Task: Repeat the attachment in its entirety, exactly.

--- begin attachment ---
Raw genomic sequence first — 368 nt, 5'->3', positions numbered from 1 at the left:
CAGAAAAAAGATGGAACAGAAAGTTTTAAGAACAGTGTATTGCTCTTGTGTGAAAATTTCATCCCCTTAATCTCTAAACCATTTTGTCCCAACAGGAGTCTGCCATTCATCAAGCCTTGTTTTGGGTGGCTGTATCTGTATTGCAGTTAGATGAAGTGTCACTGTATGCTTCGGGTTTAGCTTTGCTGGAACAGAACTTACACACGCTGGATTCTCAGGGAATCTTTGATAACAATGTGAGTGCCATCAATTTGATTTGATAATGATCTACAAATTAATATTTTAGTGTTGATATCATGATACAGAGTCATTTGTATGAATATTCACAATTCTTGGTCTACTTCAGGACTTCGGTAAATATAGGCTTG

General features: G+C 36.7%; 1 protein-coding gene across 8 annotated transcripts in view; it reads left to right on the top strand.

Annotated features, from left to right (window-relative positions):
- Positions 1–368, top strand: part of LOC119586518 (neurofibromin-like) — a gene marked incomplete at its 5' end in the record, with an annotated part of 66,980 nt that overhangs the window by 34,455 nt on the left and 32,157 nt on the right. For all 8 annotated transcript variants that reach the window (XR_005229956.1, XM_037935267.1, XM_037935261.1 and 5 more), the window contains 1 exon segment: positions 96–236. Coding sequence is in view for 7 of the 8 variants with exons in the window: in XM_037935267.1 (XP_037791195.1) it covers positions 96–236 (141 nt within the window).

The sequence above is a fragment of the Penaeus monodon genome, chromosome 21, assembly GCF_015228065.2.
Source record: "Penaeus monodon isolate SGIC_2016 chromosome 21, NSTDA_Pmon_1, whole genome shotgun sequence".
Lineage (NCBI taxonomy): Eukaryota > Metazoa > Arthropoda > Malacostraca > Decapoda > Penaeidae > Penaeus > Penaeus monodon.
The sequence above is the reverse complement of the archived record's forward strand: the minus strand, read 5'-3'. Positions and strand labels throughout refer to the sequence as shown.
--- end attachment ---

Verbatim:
Raw genomic sequence first — 368 nt, 5'->3', positions numbered from 1 at the left:
CAGAAAAAAGATGGAACAGAAAGTTTTAAGAACAGTGTATTGCTCTTGTGTGAAAATTTCATCCCCTTAATCTCTAAACCATTTTGTCCCAACAGGAGTCTGCCATTCATCAAGCCTTGTTTTGGGTGGCTGTATCTGTATTGCAGTTAGATGAAGTGTCACTGTATGCTTCGGGTTTAGCTTTGCTGGAACAGAACTTACACACGCTGGATTCTCAGGGAATCTTTGATAACAATGTGAGTGCCATCAATTTGATTTGATAATGATCTACAAATTAATATTTTAGTGTTGATATCATGATACAGAGTCATTTGTATGAATATTCACAATTCTTGGTCTACTTCAGGACTTCGGTAAATATAGGCTTG

General features: G+C 36.7%; 1 protein-coding gene across 8 annotated transcripts in view; it reads left to right on the top strand.

Annotated features, from left to right (window-relative positions):
- Positions 1–368, top strand: part of LOC119586518 (neurofibromin-like) — a gene marked incomplete at its 5' end in the record, with an annotated part of 66,980 nt that overhangs the window by 34,455 nt on the left and 32,157 nt on the right. For all 8 annotated transcript variants that reach the window (XR_005229956.1, XM_037935267.1, XM_037935261.1 and 5 more), the window contains 1 exon segment: positions 96–236. Coding sequence is in view for 7 of the 8 variants with exons in the window: in XM_037935267.1 (XP_037791195.1) it covers positions 96–236 (141 nt within the window).

The sequence above is a fragment of the Penaeus monodon genome, chromosome 21, assembly GCF_015228065.2.
Source record: "Penaeus monodon isolate SGIC_2016 chromosome 21, NSTDA_Pmon_1, whole genome shotgun sequence".
Lineage (NCBI taxonomy): Eukaryota > Metazoa > Arthropoda > Malacostraca > Decapoda > Penaeidae > Penaeus > Penaeus monodon.
The sequence above is the reverse complement of the archived record's forward strand: the minus strand, read 5'-3'. Positions and strand labels throughout refer to the sequence as shown.